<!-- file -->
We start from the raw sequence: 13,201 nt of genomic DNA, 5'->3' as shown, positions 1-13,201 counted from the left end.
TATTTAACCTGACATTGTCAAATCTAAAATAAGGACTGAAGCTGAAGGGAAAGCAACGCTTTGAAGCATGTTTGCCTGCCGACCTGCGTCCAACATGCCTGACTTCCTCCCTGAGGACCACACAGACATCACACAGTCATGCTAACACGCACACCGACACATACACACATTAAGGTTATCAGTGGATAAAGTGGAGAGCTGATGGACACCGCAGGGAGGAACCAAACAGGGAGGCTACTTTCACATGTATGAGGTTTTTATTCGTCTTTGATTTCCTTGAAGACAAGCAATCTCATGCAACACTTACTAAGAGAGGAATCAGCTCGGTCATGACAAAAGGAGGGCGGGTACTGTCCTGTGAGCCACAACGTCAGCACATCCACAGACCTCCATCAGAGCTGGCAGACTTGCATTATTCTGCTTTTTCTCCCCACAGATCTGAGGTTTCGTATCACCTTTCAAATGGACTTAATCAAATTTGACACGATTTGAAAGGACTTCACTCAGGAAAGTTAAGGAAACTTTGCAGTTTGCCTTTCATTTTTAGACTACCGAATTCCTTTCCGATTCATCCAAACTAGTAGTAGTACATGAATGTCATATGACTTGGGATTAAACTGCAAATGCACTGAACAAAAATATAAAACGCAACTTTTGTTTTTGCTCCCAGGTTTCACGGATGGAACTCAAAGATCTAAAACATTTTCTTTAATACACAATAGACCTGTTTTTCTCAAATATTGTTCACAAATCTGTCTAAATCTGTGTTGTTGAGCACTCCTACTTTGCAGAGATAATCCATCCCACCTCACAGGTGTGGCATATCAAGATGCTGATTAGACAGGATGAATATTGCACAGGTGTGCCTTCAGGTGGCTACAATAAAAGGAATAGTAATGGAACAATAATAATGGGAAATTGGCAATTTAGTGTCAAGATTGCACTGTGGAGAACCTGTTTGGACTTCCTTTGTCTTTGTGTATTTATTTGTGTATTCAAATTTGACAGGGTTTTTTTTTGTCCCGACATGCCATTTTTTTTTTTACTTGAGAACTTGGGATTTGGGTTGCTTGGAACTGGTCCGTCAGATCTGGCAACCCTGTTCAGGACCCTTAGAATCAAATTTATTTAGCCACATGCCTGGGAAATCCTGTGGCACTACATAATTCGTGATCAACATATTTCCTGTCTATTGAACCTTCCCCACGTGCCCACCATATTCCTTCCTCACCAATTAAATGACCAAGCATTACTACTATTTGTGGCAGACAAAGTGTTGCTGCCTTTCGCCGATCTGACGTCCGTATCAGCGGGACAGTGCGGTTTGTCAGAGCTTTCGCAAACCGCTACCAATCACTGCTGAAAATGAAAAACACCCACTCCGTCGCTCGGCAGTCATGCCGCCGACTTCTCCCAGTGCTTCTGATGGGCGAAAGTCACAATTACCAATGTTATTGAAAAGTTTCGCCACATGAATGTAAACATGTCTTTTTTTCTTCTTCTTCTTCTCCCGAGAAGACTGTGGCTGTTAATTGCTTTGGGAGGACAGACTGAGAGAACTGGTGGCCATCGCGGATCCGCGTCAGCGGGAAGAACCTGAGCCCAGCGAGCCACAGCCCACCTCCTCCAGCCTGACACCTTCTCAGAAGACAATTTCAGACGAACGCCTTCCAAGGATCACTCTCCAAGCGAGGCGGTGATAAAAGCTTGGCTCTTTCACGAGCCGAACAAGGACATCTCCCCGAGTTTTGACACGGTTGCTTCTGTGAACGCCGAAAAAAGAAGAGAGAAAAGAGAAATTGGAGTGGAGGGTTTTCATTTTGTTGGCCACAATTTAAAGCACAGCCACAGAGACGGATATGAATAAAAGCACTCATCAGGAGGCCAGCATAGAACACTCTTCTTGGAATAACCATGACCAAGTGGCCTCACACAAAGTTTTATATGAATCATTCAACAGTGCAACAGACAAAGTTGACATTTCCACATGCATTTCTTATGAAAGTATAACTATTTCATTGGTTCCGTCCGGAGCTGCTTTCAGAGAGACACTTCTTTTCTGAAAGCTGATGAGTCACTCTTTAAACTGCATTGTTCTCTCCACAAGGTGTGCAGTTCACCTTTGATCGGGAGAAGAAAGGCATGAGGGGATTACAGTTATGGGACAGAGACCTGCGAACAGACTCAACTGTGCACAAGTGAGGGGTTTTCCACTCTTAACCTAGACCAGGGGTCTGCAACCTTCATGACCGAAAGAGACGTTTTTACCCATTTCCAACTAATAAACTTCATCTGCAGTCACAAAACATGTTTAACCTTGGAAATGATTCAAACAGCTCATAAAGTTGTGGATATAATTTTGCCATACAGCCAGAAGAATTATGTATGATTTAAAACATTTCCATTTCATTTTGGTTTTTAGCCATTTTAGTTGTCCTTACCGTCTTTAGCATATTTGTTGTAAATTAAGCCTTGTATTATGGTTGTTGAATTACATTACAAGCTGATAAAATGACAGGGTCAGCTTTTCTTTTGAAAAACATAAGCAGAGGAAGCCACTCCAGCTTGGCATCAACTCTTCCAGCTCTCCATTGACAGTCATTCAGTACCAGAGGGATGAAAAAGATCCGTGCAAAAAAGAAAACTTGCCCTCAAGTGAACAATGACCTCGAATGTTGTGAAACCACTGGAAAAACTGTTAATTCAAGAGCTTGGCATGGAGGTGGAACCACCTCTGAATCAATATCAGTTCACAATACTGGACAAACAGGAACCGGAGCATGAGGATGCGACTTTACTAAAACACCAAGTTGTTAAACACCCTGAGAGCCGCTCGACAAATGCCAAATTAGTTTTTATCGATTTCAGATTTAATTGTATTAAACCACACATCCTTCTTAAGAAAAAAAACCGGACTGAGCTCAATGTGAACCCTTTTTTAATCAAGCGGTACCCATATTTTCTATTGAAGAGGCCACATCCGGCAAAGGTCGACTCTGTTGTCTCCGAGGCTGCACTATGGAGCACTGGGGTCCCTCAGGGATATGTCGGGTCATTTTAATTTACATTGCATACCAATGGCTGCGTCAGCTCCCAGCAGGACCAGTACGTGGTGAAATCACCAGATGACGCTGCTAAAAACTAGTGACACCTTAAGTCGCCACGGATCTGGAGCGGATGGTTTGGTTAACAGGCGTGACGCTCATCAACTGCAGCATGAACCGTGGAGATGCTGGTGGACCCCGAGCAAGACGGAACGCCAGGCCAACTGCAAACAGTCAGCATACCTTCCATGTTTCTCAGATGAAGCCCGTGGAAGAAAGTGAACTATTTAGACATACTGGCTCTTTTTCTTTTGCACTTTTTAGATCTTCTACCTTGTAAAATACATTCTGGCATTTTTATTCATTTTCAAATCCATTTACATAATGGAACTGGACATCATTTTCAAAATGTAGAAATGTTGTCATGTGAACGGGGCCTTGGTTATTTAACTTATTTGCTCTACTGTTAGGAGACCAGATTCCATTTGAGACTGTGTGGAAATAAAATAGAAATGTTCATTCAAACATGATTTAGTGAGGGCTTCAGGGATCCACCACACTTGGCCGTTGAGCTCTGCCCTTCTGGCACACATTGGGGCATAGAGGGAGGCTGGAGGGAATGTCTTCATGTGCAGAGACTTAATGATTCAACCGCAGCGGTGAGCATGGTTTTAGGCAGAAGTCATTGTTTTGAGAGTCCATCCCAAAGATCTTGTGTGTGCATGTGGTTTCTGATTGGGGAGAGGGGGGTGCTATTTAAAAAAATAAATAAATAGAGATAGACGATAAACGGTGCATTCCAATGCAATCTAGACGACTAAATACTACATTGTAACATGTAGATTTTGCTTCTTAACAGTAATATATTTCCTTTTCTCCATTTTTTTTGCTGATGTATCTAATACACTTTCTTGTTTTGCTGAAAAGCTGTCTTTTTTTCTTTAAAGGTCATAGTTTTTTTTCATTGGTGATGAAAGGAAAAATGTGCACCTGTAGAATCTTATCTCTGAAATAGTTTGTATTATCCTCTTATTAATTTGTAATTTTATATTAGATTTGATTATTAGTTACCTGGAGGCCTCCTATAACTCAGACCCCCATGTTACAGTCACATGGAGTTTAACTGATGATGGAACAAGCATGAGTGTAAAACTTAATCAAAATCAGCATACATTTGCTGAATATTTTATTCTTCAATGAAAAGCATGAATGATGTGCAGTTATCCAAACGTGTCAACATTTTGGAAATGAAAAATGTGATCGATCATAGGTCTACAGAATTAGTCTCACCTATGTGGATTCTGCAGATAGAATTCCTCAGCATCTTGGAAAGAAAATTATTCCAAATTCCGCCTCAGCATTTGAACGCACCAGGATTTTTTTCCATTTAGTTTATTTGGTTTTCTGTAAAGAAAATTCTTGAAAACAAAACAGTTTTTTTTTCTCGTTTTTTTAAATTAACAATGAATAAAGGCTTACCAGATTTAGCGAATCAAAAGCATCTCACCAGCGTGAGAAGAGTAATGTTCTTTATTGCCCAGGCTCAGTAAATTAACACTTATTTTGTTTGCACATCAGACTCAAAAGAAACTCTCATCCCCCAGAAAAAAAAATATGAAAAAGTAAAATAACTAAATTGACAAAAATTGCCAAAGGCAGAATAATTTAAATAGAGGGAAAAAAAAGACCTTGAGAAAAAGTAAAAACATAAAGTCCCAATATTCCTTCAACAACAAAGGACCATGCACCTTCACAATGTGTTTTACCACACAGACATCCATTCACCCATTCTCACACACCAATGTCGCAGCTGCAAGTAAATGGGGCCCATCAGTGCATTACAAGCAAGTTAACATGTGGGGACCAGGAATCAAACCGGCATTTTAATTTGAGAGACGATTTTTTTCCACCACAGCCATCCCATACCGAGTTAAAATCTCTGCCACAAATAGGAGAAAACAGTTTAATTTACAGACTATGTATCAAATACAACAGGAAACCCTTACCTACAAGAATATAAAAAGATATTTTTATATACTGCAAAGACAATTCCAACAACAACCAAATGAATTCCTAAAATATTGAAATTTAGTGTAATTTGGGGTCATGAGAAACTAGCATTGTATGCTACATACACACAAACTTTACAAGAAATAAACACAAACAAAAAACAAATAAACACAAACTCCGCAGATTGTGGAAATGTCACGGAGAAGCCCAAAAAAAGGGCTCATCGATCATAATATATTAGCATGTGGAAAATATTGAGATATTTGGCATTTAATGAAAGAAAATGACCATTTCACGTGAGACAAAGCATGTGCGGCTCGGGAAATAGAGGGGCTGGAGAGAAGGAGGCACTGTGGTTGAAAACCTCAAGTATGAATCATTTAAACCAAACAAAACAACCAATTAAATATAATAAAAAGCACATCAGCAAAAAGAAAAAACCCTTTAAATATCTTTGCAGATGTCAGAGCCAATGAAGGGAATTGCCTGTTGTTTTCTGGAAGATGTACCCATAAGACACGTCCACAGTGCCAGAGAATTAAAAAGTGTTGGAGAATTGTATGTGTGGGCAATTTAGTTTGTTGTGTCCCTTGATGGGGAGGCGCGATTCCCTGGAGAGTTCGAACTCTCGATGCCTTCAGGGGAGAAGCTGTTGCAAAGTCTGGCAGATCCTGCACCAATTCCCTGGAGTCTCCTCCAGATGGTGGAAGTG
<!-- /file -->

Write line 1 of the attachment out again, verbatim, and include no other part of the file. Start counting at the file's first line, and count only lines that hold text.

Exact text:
We start from the raw sequence: 13,201 nt of genomic DNA, 5'->3' as shown, positions 1-13,201 counted from the left end.